How to Get a UK Visa
Obtaining a visitor's visa to the United Kingdom of Great Britain and Northern Ireland is a daunting and usually
difficult task. I also think it is more difficult from some countries and therefore for some nationalities than
others, although this is not admitted official government policy. Poorer people from poorer countries definitely
have a harder time convincing embassy staff to grant a visa.
This is not their personal vendetta, but a reflection of government policy, which, in turn, is supposed to be a
reflection of the opinion of the majority of the British public. It is a good idea to bear this in mind when
dealing with the embassy staff regarding a visa application for yourself or a friend.
It is worth pointing out here that a British (UK) visitor’s visa is valid for six months and multiple entries
into the UK, although in practice, the first visa to be granted will usually be limited by a note pinned into the
visitor’s passport. For example, if you have applied for a visa to visit friends for the month of, say, March, you
would be granted a multiple entry, 180 day visa with a letter, signed by yourself, pinned into your passport, which
states that you wish to visit the UK from March 1st to March 31st and that you will not
attempt to extend that stay. The visa also precludes you from access to ‘public funds’ – social security,
unemployment benefit, et cetera.
Most people are refused a visa the first time because they do not have a strong enough, valid reason for going
to Britain. If the reason is to visit a lover, then you have a far better chance if you can prove that you have had
a ‘continuing relationship’ for at least six months. At this stage of the proceedings, all your efforts should be
directed at validating the reason for your visit or proving your relationship.
I will concentrate on providing evidence of a continuing relationship. Most applicants from poorer countries
will need a sponsor. This is usually an employer or a lover. Obviously, immigration stamps in a passport can prove;
how long it is possible that a couple could have known each other, but you will need more evidence than that. A
letter from a friend, employer or relative stating when you met can help. However, you should keep all
correspondence, telephone bills, bank statements (recording ATM transactions), restaurant receipts, theatre
tickets, train and bus tickets, even menus and photos. In fact, anything that can help establish that you are
having the relationship that you claim you are having and that you have had it for at least six months.
You could then obtain the application form (VAF 1,4) either by writing to or visiting the nearest British
Embassy or Consulate or downloading it from the internet. Most embassy sites provide excellent advice on what is
required or recommended to put in the envelope with your visa application form, but it will include: two colour,
passport-size photos; the application fee (about GBP48) in local currency; the applicant’s passport; proof of the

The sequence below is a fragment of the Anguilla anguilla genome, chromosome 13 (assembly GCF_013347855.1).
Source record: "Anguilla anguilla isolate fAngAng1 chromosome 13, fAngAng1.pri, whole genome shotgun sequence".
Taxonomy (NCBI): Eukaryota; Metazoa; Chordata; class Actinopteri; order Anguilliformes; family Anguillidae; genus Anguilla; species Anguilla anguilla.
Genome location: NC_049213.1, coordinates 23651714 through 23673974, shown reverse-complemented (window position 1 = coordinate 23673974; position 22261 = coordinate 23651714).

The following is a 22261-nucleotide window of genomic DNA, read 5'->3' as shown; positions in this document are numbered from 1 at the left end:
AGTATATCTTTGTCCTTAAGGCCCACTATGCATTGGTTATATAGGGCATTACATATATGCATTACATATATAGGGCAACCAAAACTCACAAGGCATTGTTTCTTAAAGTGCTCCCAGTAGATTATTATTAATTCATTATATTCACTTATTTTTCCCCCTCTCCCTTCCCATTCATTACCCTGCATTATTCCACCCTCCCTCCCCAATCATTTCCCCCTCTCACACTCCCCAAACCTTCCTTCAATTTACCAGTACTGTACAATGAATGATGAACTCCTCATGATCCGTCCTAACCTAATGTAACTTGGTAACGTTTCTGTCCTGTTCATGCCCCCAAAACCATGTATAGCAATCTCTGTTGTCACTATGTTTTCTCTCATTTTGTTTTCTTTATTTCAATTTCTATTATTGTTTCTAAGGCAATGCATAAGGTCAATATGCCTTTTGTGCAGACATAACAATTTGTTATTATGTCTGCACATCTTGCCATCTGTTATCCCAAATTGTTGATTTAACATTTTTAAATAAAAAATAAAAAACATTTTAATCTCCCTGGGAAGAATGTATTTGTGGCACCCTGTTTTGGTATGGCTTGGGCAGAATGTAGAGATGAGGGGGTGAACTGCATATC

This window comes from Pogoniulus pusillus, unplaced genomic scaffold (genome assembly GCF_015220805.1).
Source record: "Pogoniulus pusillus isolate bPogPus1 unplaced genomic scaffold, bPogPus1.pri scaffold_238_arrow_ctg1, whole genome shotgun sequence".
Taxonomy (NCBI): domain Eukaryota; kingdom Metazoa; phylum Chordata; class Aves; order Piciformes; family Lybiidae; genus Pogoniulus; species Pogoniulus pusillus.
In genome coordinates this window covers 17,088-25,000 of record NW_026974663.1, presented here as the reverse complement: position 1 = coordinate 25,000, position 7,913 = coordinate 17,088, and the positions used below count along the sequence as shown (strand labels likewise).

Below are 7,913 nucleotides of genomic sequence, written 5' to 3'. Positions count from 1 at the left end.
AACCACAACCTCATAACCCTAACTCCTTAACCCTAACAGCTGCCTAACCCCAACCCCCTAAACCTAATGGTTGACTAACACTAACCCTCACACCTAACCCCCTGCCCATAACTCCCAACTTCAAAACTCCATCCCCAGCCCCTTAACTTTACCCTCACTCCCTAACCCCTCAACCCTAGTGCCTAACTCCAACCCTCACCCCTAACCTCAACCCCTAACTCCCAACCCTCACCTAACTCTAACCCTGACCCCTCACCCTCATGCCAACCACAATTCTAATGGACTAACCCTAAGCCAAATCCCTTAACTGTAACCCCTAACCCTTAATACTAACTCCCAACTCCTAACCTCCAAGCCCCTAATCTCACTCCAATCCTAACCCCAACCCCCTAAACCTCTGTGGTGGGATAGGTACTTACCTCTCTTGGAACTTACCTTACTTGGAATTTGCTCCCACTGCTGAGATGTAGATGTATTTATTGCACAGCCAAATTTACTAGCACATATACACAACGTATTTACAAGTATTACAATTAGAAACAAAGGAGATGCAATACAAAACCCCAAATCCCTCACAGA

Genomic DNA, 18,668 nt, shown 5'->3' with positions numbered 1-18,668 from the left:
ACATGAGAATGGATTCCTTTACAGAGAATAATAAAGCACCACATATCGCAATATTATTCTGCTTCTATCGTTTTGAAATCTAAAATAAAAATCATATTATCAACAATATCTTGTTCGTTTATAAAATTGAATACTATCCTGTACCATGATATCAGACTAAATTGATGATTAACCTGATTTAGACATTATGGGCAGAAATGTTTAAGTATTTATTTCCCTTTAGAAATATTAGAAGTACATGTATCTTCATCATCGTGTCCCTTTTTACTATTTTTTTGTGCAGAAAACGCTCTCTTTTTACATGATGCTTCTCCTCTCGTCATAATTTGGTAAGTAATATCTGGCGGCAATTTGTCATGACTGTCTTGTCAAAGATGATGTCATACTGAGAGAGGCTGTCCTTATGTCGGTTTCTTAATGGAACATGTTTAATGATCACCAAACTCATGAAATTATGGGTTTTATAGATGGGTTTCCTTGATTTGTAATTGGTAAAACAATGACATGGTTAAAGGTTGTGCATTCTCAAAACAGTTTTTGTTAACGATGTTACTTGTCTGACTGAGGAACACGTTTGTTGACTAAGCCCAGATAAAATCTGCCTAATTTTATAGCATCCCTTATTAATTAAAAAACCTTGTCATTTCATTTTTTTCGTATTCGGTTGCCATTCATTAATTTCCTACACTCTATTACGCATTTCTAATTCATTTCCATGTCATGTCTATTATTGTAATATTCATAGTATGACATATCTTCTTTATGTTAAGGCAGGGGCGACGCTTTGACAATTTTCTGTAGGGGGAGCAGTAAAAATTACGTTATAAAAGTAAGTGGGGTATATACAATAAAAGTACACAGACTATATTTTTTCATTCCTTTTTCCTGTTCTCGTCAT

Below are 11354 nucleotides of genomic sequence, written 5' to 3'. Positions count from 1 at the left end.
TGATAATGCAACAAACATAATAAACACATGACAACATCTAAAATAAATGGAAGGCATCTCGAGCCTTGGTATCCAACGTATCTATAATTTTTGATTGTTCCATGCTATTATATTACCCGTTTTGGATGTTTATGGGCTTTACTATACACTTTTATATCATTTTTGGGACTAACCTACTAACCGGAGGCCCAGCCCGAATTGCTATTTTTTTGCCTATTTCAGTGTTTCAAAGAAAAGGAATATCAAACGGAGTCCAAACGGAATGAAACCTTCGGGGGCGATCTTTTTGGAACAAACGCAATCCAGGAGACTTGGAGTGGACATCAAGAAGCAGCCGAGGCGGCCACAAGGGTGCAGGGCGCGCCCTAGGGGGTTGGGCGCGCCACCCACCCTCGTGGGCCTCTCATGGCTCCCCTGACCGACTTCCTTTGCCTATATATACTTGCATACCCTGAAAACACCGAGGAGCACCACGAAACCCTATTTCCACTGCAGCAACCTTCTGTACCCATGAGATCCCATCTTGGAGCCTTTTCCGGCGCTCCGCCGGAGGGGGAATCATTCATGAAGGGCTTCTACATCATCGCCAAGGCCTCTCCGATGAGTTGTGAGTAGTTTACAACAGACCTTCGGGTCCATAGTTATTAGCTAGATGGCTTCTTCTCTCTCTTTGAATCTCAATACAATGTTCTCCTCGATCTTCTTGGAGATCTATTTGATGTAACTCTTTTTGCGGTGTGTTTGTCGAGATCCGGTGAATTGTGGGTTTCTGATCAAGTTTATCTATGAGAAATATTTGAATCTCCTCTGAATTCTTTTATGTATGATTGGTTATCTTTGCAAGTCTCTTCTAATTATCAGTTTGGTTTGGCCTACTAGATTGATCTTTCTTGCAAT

applicant’s address; proof of a continuing relationship of at least six months; the sponsor’s letter; proof of the
sponsor’s means of support; proof of the sponsor’s accommodation and possibly, the sponsor’s passport to prove
The sponsor is, therefore, the key to making a successful (first) attempt at obtaining a UK visitor’s visa. The
sponsor has to be prepared to act as guarantor for the applicant and the embassy staff will want to be able to
check the sponsor’s ability to take care of the applicant. This means that the sponsor has to provide a letter from
his/her employer proving continued, stable employment and/or a bank book, proving that he/she has enough money to
provide what he/she has pledged on the visa application form; and proof of accommodation in the form of paid
council tax bills, property deeds or a letter from the mortgage provider. Proof of marital status does not seem to
be an issue for the sponsor or the applicant, although the question is asked of the latter.
Some applicants are refused for apparently strange reasons such as:
‘the applicant has never left the country before’ – this is easier for some to remedy than others.
‘the applicant has not displayed a strong enough economic or social bond to the country‘ – meaning that they do
not trust him/her to return to his/her native country. A letter from a relative, proof of children and a letter
from the applicant’s employer can help, although proof of children is not considered a compelling social reason to
return! Proof of property ownership is useful.
It is better to take your time instead of rushing the application. Make sure you have a valid reason for wanting
to visit the UK and then make sure you can validate everything you say. Treat the application as if you were a
barrister – back up everything you say with evidence or a letter.
Run through your ‘story’ until the applicant has it word perfect (they will not want to see the sponsor and
sometimes, he/she is not even allowed to wait on the embassy compound). The applicant will be required to attend an
interview the first time and this can be held in English or the applicant’s native tongue. The visa will normally
be available for collection the next day.
Hint: apply for more time than you need as the visa runs from the day it is granted, but you may not be able to
get a flight straight away. You will probably also be required to return to the issuing embassy when you arrive
back to have the visa cancelled; after all, it is a multiple entry, 180-day visa that couldbe used to
return to the UK without the sponsor’s knowledge, so try not to arrive back on a Saturday unless you want a holiday
in the capital.
And lastly a warning: don’t be tempted to lie - it’s not worth it!Go to How to Get a UK Visa
by +Owen Jones